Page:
I turned around, not sure of who to expect. Standing before me was a tall, beautiful young woman with a familiar shy smile. “Do you remember me?”, she asked.

And it hit me like a wave of sunshine.  I knew her! I knew those pretty blue eyes and that sweet smile!  But the last time I had seen them, they had been on the face of a fluffy haired, disorganized, learning disabled little girl with a serious speech disorder. Could this lovely, articulate young woman really be my former student, all grown up and all smoothed out?

I said her name, the name that I thought might belong to her. “Cara?”  Now it was my voice that was tentative and unsure.  Her face lit up, and she reached toward me.

We hugged, and I was swept with memories. I had known this girl when she was only 5, a tiny, cheerful sprite in kindergarten, needing my speech therapy services five days a week.  I remembered her in first grade, and in second, struggling to read, struggling to hold a pencil.  I remembered her in third grade and in fourth, working on improving her pronunciation, working on her writing, her organizational skills.  Working on how to be a student.

Mostly, though, I remembered her as a fifth grader in my classroom. I remembered how I needed to chase her every day for homework. I remembered how she struggled to express herself in speech or on writing.  I looked at her gently smiling face and I thought about how gently I had teased her, trying to find a way to get her to remember her homework every morning.

We chatted for a bit, and I learned that she is now a Junior in our very competitive, driven High School. I learned that she was “shadowing” my colleague in special education, because she herself would like to be a sped teacher one day.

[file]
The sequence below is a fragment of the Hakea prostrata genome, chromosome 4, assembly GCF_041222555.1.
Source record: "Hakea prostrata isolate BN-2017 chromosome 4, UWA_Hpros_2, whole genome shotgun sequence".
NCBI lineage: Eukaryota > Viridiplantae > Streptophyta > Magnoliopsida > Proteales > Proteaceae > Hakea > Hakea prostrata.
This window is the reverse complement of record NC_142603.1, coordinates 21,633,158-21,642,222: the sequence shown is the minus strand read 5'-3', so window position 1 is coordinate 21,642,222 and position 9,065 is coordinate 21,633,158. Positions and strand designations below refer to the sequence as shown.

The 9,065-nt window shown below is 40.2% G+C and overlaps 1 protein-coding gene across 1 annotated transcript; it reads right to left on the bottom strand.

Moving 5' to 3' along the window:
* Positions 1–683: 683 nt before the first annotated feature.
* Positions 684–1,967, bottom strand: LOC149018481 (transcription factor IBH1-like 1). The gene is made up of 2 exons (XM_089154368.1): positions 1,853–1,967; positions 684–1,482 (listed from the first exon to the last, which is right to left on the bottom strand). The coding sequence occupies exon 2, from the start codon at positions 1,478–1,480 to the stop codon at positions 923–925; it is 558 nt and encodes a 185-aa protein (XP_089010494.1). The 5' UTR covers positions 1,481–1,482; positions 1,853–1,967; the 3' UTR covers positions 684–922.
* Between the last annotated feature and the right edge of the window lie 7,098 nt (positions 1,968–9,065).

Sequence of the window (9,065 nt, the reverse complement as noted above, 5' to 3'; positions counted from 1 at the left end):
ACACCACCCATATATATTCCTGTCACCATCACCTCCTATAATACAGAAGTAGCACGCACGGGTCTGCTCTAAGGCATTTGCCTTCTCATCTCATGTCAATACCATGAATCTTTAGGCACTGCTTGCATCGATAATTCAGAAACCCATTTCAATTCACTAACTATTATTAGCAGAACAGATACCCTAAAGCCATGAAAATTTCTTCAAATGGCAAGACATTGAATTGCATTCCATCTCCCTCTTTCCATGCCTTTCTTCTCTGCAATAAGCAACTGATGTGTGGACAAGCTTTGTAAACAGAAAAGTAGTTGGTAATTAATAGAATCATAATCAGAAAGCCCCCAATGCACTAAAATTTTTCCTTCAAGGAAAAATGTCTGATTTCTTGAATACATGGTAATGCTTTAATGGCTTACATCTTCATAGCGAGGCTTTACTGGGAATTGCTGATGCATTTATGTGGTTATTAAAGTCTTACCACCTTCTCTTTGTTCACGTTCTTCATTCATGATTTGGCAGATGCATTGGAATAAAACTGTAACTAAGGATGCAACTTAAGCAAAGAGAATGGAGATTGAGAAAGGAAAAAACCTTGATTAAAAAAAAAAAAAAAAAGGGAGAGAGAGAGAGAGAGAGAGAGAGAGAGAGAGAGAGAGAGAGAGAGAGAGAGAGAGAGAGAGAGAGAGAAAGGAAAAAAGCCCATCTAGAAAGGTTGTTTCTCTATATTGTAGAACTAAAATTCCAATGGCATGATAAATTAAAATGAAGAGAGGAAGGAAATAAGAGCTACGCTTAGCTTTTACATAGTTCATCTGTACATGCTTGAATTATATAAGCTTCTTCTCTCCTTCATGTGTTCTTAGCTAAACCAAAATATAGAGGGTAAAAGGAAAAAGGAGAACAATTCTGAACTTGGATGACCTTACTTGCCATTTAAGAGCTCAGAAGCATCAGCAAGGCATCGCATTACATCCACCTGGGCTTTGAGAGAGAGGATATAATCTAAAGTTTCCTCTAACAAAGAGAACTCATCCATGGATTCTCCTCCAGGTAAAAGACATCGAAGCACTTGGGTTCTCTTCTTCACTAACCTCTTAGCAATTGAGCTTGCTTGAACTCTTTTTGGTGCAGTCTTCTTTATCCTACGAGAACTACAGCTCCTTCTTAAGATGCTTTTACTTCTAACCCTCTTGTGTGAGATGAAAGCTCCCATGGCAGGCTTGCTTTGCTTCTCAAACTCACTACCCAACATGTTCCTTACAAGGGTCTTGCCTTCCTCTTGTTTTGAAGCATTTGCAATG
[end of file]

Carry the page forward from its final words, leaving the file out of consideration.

She had come to say hello, and to thank me for our time together. I was incredibly touched and so pleased with her visit!  What a perfect and wonderful gift for a teacher! At a time when we are being asked to constantly prove that we are doing our job, that we are helping children to grow and learn, here was a living, breathing, beautiful example of what “success” means in the eyes of a teacher. We hugged, we smiled at each other, we hugged again.

It was only after she left that I thought about the real gift that I’d been given with her visit.

It is sweet that she thanks me for helping her, but that isn’t the most important lesson to be taken from our visit.

What really matters is this:

My beautiful young friend had been a disheveled, disorganized fifth grader who could barely write a single sentence. She struggled to spell, to capitalize, to understand what a sentence was.  She wasn’t able to remember the steps for long division or the way to find a common denominator.  She regularly worked with the Learning Center, the Speech/language team, the OT and the PT.

I know that she didn’t do well on her state testing that year.

And yet.

A mere 6 years later, she is polished, articulate, ambitious, successful in school.  She is lovely and she is mature.

And she has reminded me of two key points that I wish every public school educator could grasp.